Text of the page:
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Rainy Season in the Tropics

Artist: Frederic Edwin Church
Created: 1866
Dimensions (cm): 213.8 x 142.9
Format: Oil on canvas
Location: The Fine Arts Museums of San Francisco, San Francisco, USA



Rainy Season in the Tropics

Frederic Church, master of 19th century Romantic American landscape painting, created ‘Rainy Season in the Tropics’ during a time of rebirth in his personal life. After diphtheria claimed the lives of both his son and daughter in March of 1865, Frederic Church was given a second chance at having a family upon the birth of his namesake in 1866. While some believe ‘Rainy Season in the Tropics’ is representative of the artists personal triumphs, some scholars believe the artist’s portrayal of a rainbow that bridges the Ecuadorian Andes and Jamaican tropical forest was meant to signify reunification after the American Civil War.

Following in the footsteps of German naturalist and explorer Alexander von Humboldt, whose goal in life was to understand how the earth’s natural systems were intertwined, Frederic Church succeeds in portraying the mysteries of the natural world.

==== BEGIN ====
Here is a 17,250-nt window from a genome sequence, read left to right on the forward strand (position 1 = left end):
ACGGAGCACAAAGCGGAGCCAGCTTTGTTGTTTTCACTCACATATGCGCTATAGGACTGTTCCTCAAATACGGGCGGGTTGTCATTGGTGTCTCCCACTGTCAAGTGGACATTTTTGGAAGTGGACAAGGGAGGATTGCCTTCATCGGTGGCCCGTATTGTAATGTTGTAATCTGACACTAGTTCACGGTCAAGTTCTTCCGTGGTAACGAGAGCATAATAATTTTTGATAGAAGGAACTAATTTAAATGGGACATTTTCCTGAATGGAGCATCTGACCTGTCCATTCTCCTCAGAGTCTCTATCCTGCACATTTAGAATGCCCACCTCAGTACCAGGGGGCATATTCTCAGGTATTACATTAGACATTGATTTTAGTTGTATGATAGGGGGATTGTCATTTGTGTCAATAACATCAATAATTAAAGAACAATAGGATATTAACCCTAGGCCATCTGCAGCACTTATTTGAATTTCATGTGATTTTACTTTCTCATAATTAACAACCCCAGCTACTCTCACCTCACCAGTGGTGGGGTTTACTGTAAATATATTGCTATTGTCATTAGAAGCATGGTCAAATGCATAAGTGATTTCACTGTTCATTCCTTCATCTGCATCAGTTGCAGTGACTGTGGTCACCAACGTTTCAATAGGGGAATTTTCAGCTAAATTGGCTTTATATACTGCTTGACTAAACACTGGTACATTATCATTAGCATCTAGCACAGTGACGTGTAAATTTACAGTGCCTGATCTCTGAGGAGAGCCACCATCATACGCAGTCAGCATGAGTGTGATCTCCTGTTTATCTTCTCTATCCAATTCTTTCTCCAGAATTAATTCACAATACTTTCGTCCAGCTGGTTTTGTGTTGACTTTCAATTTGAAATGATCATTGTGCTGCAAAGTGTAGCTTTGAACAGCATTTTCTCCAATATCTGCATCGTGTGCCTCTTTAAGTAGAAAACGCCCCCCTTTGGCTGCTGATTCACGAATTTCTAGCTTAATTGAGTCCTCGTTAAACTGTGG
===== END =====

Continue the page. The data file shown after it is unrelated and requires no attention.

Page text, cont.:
Like other panoramic landscapes of epic proportions created from his New York studio, ‘Rainy season in the Tropics’ was composed from sketches and photos taken during the artist’s travels to South America, and from illustrated books contained in his library. Palm trees to the left and mountains on the right draw the viewer’s eyes into the misty valley below, while a rainbow stretches across the sky to connect the landscapes.

American Sublime Exhibition: Landscape Painting in the United States (2002)

‘Rainy Season in the Tropics’ was one of the revelatory, epic landscapes painted in nineteenth-century America featured in the ‘American Sublime’ exhibition at The Minneapolis Institute of Arts (22 September–17 November 2002).

Janet L. Whitmore, Ph.D. Adjunct Assistant Professor, College of Architecture and Landscape Architecture of University of Minnesota, commented on the dramatic presentation meant to duplicate the original exhibition. She remarked that “The solitary wall panel swagged in burgundy velvet drapery enshrined the ‘Great Picture’.” Whitmore believed this method of display was an attempt at “educating contemporary viewers about the nature of the mid-nineteenth-century art market in the United States”. She further suggests that Frederic Church was attempting to portray the natural world as a reflection of the divine, derived through his “meticulous display of flora and fauna combined with a remarkable mastery of panoramic spaces”. Her analysis described how the painting “transports the viewer to a sunlit, rainbow-laden paradise, an expression of hope in post-war America.”

‘Rainy Season in the Tropics’ is currently part of the Mildred Anna Williams Collection at The Fine Arts Museums of San Francisco, U.S.A.



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